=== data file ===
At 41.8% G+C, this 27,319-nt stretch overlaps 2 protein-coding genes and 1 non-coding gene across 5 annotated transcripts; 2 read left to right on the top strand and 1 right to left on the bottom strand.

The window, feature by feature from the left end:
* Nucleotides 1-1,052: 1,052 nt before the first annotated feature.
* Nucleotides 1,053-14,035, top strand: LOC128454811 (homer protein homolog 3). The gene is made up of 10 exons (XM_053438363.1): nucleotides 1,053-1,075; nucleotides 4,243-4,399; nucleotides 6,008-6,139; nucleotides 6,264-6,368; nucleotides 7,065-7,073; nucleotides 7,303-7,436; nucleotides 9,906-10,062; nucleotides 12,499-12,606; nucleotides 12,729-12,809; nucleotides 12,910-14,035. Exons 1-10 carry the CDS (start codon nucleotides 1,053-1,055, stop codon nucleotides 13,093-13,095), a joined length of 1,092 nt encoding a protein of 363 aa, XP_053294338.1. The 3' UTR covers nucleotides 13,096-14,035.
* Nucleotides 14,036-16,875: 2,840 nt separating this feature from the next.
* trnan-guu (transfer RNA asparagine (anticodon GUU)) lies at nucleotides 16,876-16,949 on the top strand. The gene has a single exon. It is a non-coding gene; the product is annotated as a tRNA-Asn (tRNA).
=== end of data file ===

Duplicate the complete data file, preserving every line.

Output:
At 41.8% G+C, this 27,319-nt stretch overlaps 2 protein-coding genes and 1 non-coding gene across 5 annotated transcripts; 2 read left to right on the top strand and 1 right to left on the bottom strand.

The window, feature by feature from the left end:
* Nucleotides 1-1,052: 1,052 nt before the first annotated feature.
* Nucleotides 1,053-14,035, top strand: LOC128454811 (homer protein homolog 3). The gene is made up of 10 exons (XM_053438363.1): nucleotides 1,053-1,075; nucleotides 4,243-4,399; nucleotides 6,008-6,139; nucleotides 6,264-6,368; nucleotides 7,065-7,073; nucleotides 7,303-7,436; nucleotides 9,906-10,062; nucleotides 12,499-12,606; nucleotides 12,729-12,809; nucleotides 12,910-14,035. Exons 1-10 carry the CDS (start codon nucleotides 1,053-1,055, stop codon nucleotides 13,093-13,095), a joined length of 1,092 nt encoding a protein of 363 aa, XP_053294338.1. The 3' UTR covers nucleotides 13,096-14,035.
* Nucleotides 14,036-16,875: 2,840 nt separating this feature from the next.
* trnan-guu (transfer RNA asparagine (anticodon GUU)) lies at nucleotides 16,876-16,949 on the top strand. The gene has a single exon. It is a non-coding gene; the product is annotated as a tRNA-Asn (tRNA).